Traditional IRA Deduction Phaseout

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davy88
Posts: 18
Joined: Tue Jan 21, 2020 4:10 am

Traditional IRA Deduction Phaseout

Post by davy88 »

We're working on wrapping up our extended 2021 tax return. I was working as a full time volunteer in 2021 and had no w-2 income, and our AGI was $184,621 (majority was my wife's w-2 income) after my traditional IRA deduction (she also maxed 401k). Upon review of my return our tax company, I realized that her traditional IRA deduction was disallowed for deduction because we exceeded the income limits of $129k. I now understand the tax rules and realize this is the correct treatment.

We were abroad for my wife's work and had extra "pay" applicable to the move on her W-2 (we were tax equalized for it but it still increased our AGI). At tax time then we have our regular return prepared and they also calculate a hypothetical return and tax equalization (based on if we didn't have the extra income related to the move) and the company pays us back the difference. I was trying to reduce our income low enough to get under the $150k threshold so we'd qualify for reimbursement by her company for the third stimulus and additional child tax credit. On our hypothetical equalization we have an AGI of $155,630, so this would have been a good plan had I fully understood the traditional IRA deduction being disallowed. This was the first time we contributed to traditional as we've always done Roth up until now.

So now my questions:
1. What was the point of contributing to the traditional IRA for her if we don't get any tax benefit?
2. Assuming none, what should we do now? Is there any way to reverse it this late in the game or move her contribution to the Roth?
3. Going forward, I now have a part-time salary of around $55k and her total wages are around $240k (before deductions). Best to just max both 401ks and ignore IRA contributions altogether? Try to get some kind of backdoor Roth set up through her company? Try to reduce our AGI so much through 401k and HSA contributions that we can still sneak under the Roth threshold?

Thanks for the advice.
fabdog
Posts: 2077
Joined: Wed Jan 16, 2013 1:59 pm
Location: Williamsburg VA

Re: Traditional IRA Deduction Phaseout

Post by fabdog »

1. What was the point of contributing to the traditional IRA for her if we don't get any tax benefit?
2. Assuming none, what should we do now? Is there any way to reverse it this late in the game or move her contribution to the Roth?
3. Going forward, I now have a part-time salary of around $55k and her total wages are around $240k (before deductions). Best to just max both 401ks and ignore IRA contributions altogether? Try to get some kind of backdoor Roth set up through her company? Try to reduce our AGI so much through 401k and HSA contributions that we can still sneak under the Roth threshold?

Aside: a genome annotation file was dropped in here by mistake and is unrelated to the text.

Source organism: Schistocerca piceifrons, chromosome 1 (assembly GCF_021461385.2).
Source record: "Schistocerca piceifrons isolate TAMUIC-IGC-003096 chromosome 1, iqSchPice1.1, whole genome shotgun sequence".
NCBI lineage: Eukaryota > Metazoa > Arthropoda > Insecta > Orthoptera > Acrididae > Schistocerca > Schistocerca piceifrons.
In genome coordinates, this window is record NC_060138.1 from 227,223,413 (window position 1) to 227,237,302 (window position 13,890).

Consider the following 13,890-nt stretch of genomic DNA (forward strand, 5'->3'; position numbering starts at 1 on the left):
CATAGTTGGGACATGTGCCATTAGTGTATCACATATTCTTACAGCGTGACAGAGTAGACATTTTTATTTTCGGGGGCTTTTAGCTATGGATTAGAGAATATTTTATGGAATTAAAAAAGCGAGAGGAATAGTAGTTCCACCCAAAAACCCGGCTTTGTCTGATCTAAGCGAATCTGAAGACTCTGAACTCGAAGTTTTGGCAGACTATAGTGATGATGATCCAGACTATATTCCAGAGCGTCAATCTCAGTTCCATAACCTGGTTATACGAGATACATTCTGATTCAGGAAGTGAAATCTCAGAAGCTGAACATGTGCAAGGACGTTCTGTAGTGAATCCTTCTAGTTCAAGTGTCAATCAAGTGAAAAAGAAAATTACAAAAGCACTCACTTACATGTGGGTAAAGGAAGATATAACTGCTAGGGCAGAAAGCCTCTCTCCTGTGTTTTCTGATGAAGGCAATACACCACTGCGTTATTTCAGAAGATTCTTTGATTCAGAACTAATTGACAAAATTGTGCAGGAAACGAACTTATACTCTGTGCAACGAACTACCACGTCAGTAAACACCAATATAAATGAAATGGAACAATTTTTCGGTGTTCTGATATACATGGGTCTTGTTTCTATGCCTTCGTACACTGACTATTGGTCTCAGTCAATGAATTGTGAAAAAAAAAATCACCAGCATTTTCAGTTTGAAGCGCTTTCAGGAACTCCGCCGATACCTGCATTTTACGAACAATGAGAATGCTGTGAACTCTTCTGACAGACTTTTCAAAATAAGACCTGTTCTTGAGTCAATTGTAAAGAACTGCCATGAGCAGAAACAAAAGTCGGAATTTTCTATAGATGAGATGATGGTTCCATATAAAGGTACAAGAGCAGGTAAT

1. To have Non deductible IRA contributions that could be moved to a Roth using the backdoor method

2. You could ask to have the funds returned, but you'll owe taxes on any gains. You can also use those funds (assuming that's the only trad IRA she has) to move the funds to a ROTH using the backdoor method. You'll owe tax on the gains made since she put the funds in. You can do the backdoor if she has other IRA funds, but the pro rata rule will come into play

3. You can both make non deductible contributions and then immediately convert to ROTH using the backdoor method. You can do this each year.
Her company will not be involved unless they allow after tax contributions and the execution of rollovers of those amounts to a ROTH, a tactic known as MEGA backdoor Roth. See the wiki for differences

Mike
fyre4ce
Posts: 2069
Joined: Sun Aug 06, 2017 11:29 am

Re: Traditional IRA Deduction Phaseout

Post by fyre4ce »

davy88 wrote: Thu Sep 22, 2022 9:45 am We're working on wrapping up our extended 2021 tax return. I was working as a full time volunteer in 2021 and had no w-2 income, and our AGI was $184,621 (majority was my wife's w-2 income) after my traditional IRA deduction (she also maxed 401k). Upon review of my return our tax company, I realized that her traditional IRA deduction was disallowed for deduction because we exceeded the income limits of $129k. I now understand the tax rules and realize this is the correct treatment.

We were abroad for my wife's work and had extra "pay" applicable to the move on her W-2 (we were tax equalized for it but it still increased our AGI). At tax time then we have our regular return prepared and they also calculate a hypothetical return and tax equalization (based on if we didn't have the extra income related to the move) and the company pays us back the difference. I was trying to reduce our income low enough to get under the $150k threshold so we'd qualify for reimbursement by her company for the third stimulus and additional child tax credit. On our hypothetical equalization we have an AGI of $155,630, so this would have been a good plan had I fully understood the traditional IRA deduction being disallowed. This was the first time we contributed to traditional as we've always done Roth up until now.

So now my questions:
1. What was the point of contributing to the traditional IRA for her if we don't get any tax benefit?
2. Assuming none, what should we do now? Is there any way to reverse it this late in the game or move her contribution to the Roth?